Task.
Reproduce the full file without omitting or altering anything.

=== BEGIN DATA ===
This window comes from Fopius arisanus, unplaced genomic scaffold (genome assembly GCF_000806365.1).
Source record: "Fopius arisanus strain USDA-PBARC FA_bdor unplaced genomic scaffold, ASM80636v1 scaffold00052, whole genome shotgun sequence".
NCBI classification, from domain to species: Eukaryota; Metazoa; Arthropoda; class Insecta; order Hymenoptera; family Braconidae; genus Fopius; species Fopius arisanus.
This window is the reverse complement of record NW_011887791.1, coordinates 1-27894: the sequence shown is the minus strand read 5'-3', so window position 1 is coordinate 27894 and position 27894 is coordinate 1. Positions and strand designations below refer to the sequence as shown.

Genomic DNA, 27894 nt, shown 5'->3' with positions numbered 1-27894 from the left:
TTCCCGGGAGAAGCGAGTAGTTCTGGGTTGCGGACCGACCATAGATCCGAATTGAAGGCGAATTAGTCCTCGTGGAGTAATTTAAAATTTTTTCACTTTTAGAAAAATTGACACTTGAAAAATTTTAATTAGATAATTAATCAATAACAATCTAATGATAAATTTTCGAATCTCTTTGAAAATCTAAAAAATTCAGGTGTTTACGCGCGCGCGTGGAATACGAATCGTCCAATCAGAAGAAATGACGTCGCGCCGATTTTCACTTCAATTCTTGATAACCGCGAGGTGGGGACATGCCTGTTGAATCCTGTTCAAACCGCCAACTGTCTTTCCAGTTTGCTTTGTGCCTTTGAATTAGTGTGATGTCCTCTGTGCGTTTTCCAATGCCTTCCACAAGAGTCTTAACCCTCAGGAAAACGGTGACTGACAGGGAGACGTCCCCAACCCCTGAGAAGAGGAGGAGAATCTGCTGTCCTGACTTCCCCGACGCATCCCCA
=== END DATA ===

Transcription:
This window comes from Fopius arisanus, unplaced genomic scaffold (genome assembly GCF_000806365.1).
Source record: "Fopius arisanus strain USDA-PBARC FA_bdor unplaced genomic scaffold, ASM80636v1 scaffold00052, whole genome shotgun sequence".
NCBI classification, from domain to species: Eukaryota; Metazoa; Arthropoda; class Insecta; order Hymenoptera; family Braconidae; genus Fopius; species Fopius arisanus.
This window is the reverse complement of record NW_011887791.1, coordinates 1-27894: the sequence shown is the minus strand read 5'-3', so window position 1 is coordinate 27894 and position 27894 is coordinate 1. Positions and strand designations below refer to the sequence as shown.

Genomic DNA, 27894 nt, shown 5'->3' with positions numbered 1-27894 from the left:
TTCCCGGGAGAAGCGAGTAGTTCTGGGTTGCGGACCGACCATAGATCCGAATTGAAGGCGAATTAGTCCTCGTGGAGTAATTTAAAATTTTTTCACTTTTAGAAAAATTGACACTTGAAAAATTTTAATTAGATAATTAATCAATAACAATCTAATGATAAATTTTCGAATCTCTTTGAAAATCTAAAAAATTCAGGTGTTTACGCGCGCGCGTGGAATACGAATCGTCCAATCAGAAGAAATGACGTCGCGCCGATTTTCACTTCAATTCTTGATAACCGCGAGGTGGGGACATGCCTGTTGAATCCTGTTCAAACCGCCAACTGTCTTTCCAGTTTGCTTTGTGCCTTTGAATTAGTGTGATGTCCTCTGTGCGTTTTCCAATGCCTTCCACAAGAGTCTTAACCCTCAGGAAAACGGTGACTGACAGGGAGACGTCCCCAACCCCTGAGAAGAGGAGGAGAATCTGCTGTCCTGACTTCCCCGACGCATCCCCA